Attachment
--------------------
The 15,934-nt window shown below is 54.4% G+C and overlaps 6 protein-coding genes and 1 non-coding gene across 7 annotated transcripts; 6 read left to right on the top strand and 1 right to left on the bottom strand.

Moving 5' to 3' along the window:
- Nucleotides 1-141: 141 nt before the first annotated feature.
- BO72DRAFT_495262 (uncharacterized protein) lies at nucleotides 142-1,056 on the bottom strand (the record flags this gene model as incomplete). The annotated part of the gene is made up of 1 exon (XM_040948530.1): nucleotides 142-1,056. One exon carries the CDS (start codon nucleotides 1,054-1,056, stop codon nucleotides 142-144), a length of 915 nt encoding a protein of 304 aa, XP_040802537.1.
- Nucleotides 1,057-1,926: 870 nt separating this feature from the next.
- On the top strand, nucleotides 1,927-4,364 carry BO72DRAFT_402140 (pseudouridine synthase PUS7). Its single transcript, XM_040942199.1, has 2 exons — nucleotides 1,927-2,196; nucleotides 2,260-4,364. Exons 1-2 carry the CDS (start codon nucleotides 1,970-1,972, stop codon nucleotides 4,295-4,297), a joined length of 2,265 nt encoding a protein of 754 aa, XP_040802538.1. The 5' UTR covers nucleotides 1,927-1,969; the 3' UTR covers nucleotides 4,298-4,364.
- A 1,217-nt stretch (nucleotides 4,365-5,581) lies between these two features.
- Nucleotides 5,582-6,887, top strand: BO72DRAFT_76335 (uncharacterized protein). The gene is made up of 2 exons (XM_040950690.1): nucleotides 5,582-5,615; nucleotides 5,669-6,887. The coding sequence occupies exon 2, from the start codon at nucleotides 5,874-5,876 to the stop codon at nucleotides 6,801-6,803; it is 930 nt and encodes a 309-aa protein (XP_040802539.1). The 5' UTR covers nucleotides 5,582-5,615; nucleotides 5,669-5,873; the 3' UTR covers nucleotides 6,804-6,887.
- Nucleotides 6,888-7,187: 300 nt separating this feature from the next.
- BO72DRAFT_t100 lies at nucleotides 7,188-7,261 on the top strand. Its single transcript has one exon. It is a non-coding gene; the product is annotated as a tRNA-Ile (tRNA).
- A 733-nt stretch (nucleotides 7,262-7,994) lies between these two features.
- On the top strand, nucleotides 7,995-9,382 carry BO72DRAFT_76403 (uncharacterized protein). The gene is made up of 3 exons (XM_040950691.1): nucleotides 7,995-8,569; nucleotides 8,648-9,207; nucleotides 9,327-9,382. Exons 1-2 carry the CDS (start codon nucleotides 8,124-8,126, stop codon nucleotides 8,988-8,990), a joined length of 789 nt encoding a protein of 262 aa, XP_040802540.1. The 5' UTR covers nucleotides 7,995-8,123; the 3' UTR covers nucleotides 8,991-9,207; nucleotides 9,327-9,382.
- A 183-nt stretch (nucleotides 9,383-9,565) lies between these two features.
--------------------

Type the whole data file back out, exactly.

The 15,934-nt window shown below is 54.4% G+C and overlaps 6 protein-coding genes and 1 non-coding gene across 7 annotated transcripts; 6 read left to right on the top strand and 1 right to left on the bottom strand.

Moving 5' to 3' along the window:
- Nucleotides 1-141: 141 nt before the first annotated feature.
- BO72DRAFT_495262 (uncharacterized protein) lies at nucleotides 142-1,056 on the bottom strand (the record flags this gene model as incomplete). The annotated part of the gene is made up of 1 exon (XM_040948530.1): nucleotides 142-1,056. One exon carries the CDS (start codon nucleotides 1,054-1,056, stop codon nucleotides 142-144), a length of 915 nt encoding a protein of 304 aa, XP_040802537.1.
- Nucleotides 1,057-1,926: 870 nt separating this feature from the next.
- On the top strand, nucleotides 1,927-4,364 carry BO72DRAFT_402140 (pseudouridine synthase PUS7). Its single transcript, XM_040942199.1, has 2 exons — nucleotides 1,927-2,196; nucleotides 2,260-4,364. Exons 1-2 carry the CDS (start codon nucleotides 1,970-1,972, stop codon nucleotides 4,295-4,297), a joined length of 2,265 nt encoding a protein of 754 aa, XP_040802538.1. The 5' UTR covers nucleotides 1,927-1,969; the 3' UTR covers nucleotides 4,298-4,364.
- A 1,217-nt stretch (nucleotides 4,365-5,581) lies between these two features.
- Nucleotides 5,582-6,887, top strand: BO72DRAFT_76335 (uncharacterized protein). The gene is made up of 2 exons (XM_040950690.1): nucleotides 5,582-5,615; nucleotides 5,669-6,887. The coding sequence occupies exon 2, from the start codon at nucleotides 5,874-5,876 to the stop codon at nucleotides 6,801-6,803; it is 930 nt and encodes a 309-aa protein (XP_040802539.1). The 5' UTR covers nucleotides 5,582-5,615; nucleotides 5,669-5,873; the 3' UTR covers nucleotides 6,804-6,887.
- Nucleotides 6,888-7,187: 300 nt separating this feature from the next.
- BO72DRAFT_t100 lies at nucleotides 7,188-7,261 on the top strand. Its single transcript has one exon. It is a non-coding gene; the product is annotated as a tRNA-Ile (tRNA).
- A 733-nt stretch (nucleotides 7,262-7,994) lies between these two features.
- On the top strand, nucleotides 7,995-9,382 carry BO72DRAFT_76403 (uncharacterized protein). The gene is made up of 3 exons (XM_040950691.1): nucleotides 7,995-8,569; nucleotides 8,648-9,207; nucleotides 9,327-9,382. Exons 1-2 carry the CDS (start codon nucleotides 8,124-8,126, stop codon nucleotides 8,988-8,990), a joined length of 789 nt encoding a protein of 262 aa, XP_040802540.1. The 5' UTR covers nucleotides 7,995-8,123; the 3' UTR covers nucleotides 8,991-9,207; nucleotides 9,327-9,382.
- A 183-nt stretch (nucleotides 9,383-9,565) lies between these two features.